It is no surprise that anyone with diabetes worries about long-term complications, and many studies—especially the now-famous Diabetes Control and Complications Trial (DCCT)—have confirmed the importance of avoiding recurrent high blood sugar levels. The DCCT was also one of the first studies that emphasized the importance of avoiding low blood sugar levels, too, especially severe hypoglycemia.
Severe hypoglycemia is not defined by a blood sugar number, rather it is defined as the inability to independently treat a low blood sugar level. We now know that serious injuries can be caused by household accidents and auto crashes related to severe hypoglycemia.
Joslin offers a hypoglycemia prevention workshop based on collaborative research done over the past 25 years with the Department of Behavioral Medicine at University of Virginia.
Recognizing the Symptoms of Severe Hypoglycemia
The results of that research show that the most common symptoms of a low blood sugar (below 70 mg/dl) include feeling shaky, sweaty, pounding heart and lack of coordination. Yet, it is not uncommon for someone with diabetes to lose these classic symptoms over the course of time. In fact, it’s not unusual for someone with diabetes for many years to have lost, or have trouble detecting, the physical and mood changes caused by a low blood sugar.
Clinical research and my own experience working with diabetes patients here at the Joslin Diabetes Center indicate that even if physical symptoms and mood changes disappear over the course of time, the thinking symptoms caused by a low blood sugar do not fade away.
These thinking symptoms may become the best, and perhaps the only, symptoms of hypoglycemia for those who have had diabetes for a long time. Examples of these thinking symptoms are difficulty concentrating, slowed thinking or fuzzy thinking.
These symptoms typically start at a blood sugar level of 65 mg/dl which should be high enough for someone to independently recognize and treat the low blood sugar. Obviously, as blood sugars drop lower, thinking symptoms can become worse leading to confusion, disorientation and severe hypoglycemia, that is, the inability to think clearly enough to react.
Our research tells us that the most common reason for a low blood sugar (defined as less than 70 mg/dl) is taking too much insulin, and the second most common reason is not eating enough or delaying eating after taking insulin.
But the most common reason for severe hypoglycemia is delaying treating after recognizing symptoms. And not surprisingly, the most common mistake when treating a low blood sugar is over-treating.
Another common mistake is treating with something that tastes good like chocolate or ice cream rather than fast-acting carbohydrate. (The fat content in the chocolate or ice cream slows down the absorption of the sugar).
Our research also tells us that low blood sugars breed more low blood sugars, and the more lows that one has, the less symptomatic they become, and the longer it may take to bring blood sugars back to the normal range.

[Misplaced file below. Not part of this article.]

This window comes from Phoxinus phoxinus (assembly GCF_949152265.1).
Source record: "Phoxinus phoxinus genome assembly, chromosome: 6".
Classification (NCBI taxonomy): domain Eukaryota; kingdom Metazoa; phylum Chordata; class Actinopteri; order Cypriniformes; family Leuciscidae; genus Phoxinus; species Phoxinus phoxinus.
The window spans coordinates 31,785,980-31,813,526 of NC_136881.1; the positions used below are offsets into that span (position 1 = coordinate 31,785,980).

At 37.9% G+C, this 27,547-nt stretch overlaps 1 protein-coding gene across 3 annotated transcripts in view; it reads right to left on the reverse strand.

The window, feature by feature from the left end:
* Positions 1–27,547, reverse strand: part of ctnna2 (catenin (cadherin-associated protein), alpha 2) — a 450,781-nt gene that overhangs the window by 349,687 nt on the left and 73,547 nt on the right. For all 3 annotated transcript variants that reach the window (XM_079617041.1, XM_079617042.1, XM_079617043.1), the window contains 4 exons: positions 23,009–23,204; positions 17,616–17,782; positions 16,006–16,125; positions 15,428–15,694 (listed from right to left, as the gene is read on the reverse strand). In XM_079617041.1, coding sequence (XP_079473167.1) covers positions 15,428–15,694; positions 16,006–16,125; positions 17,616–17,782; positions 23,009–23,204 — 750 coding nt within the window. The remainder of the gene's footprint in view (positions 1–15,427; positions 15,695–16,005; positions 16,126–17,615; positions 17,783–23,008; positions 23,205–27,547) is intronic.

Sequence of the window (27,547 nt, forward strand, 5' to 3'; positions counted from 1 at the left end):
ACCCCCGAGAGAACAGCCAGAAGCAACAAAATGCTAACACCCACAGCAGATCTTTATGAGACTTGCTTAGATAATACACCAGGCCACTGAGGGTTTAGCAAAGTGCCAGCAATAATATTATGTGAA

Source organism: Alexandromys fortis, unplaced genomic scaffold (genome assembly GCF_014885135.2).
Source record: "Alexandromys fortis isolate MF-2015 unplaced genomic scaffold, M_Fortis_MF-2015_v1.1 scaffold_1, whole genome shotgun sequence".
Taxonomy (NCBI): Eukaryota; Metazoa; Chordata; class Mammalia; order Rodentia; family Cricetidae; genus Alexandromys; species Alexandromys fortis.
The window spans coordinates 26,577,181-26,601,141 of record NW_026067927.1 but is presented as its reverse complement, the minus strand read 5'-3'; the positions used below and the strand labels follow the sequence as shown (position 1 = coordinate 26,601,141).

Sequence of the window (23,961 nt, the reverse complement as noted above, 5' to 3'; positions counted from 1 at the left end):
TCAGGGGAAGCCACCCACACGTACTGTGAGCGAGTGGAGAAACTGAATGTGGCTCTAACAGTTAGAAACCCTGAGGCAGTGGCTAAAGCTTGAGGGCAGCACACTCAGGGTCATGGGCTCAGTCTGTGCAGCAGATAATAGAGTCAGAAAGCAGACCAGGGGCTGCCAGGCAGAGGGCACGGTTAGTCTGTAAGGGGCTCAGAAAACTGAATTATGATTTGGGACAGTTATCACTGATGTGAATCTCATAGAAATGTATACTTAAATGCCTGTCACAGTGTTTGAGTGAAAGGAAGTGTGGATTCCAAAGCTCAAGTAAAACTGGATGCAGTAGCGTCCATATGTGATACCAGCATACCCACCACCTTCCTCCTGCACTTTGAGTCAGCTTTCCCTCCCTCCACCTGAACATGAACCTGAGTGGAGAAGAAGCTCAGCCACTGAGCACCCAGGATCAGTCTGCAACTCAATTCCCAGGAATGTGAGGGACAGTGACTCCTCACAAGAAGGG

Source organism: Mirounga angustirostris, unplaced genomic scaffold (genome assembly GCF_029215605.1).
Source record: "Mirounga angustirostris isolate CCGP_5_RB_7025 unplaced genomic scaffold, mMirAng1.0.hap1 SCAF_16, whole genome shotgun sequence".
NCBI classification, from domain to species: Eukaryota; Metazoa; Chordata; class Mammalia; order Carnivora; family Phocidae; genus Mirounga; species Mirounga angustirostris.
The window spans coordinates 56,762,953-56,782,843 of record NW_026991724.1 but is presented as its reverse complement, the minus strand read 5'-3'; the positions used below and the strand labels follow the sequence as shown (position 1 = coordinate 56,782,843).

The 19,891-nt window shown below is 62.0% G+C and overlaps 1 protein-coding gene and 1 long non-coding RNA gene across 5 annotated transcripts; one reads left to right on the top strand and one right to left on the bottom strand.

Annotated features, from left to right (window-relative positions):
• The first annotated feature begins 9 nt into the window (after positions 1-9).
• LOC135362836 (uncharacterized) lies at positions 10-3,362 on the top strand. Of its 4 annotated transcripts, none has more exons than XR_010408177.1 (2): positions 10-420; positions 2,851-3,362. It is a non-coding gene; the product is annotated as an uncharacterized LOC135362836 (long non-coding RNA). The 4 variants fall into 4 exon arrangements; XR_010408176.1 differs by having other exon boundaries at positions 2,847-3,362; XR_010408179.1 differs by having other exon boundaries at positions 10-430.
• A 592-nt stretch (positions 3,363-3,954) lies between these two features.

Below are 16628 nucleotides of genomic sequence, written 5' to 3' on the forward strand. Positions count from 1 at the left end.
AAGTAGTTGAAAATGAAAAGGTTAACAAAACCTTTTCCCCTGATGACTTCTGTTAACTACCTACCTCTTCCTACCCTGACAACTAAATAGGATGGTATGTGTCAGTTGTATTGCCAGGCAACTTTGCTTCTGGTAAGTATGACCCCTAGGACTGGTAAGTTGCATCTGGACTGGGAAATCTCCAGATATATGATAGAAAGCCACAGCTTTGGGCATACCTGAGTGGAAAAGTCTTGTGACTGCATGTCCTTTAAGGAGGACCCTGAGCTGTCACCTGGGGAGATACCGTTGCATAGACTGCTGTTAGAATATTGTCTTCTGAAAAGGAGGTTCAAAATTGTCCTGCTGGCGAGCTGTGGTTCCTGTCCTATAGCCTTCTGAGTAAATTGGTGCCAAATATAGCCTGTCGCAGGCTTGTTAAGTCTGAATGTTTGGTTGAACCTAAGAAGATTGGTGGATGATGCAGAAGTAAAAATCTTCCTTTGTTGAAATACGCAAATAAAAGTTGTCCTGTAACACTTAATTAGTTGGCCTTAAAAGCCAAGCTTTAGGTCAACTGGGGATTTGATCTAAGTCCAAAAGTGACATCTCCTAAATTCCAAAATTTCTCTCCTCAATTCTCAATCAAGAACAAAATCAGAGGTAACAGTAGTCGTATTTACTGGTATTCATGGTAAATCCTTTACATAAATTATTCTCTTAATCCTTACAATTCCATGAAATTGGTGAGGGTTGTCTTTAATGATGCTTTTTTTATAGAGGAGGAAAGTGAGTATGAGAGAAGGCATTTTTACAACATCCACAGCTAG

Our collaborative hypoglycemia research started back in the mid-1980’s with an initial study that found people taking insulin were not as accurate at detecting low blood sugar levels as they imagined. In fact, when asked to guess blood sugar levels based on symptoms before checking, they missed the number by a wide margin 55% of the time.
The most common mistake was that these adults thought their blood sugar level was okay when it was not (too low or high). Subsequent studies with children and their parents have had similar results.
The Risk of Injury
We know from research that most of the hypoglycemia related accidents during waking hours are from car accidents. For example, a few months ago the Boston newspapers carried a story about a woman who drove her car into her neighbor’s swimming pool during a severe low blood sugar. Fortunately, her neighbor was home and dove into the water to rescue her.
Our research has shown that drivers start to slow down to compensate for a low blood sugar, but they also start to swerve on the road. This is why there are now guidelines for driving that include:
- checking blood sugars before you turn on the car if you think you might be low.
- stopping as soon as possible if you feel low or someone else thinks you are low while driving.
- checking and treating low blood sugars, immediately and appropriately.
- waiting, as hard as that may sound, to start driving again until blood sugars return to a normal range.
During the night, the most common reason for injury is that people get up to go find some orange juice to treat their low blood sugar and end up falling down the stairs or having some other type of household accident. I recently saw a man who fell down the stairs and broke his leg on his way to the refrigerator for some juice. That’s why it’s important to have something right by your bed to treat a low blood sugar rather than find yourself roaming around the house, confused in the dark.
The ultimate goal is to reduce low blood sugar levels to as few as possible, although eliminating them is impossible if you are taking insulin and striving for tight control. However, the goal is to totally eliminate severe low blood sugar levels that can be potentially harmful, as well as distressing to both you and family members who may have to deal with them.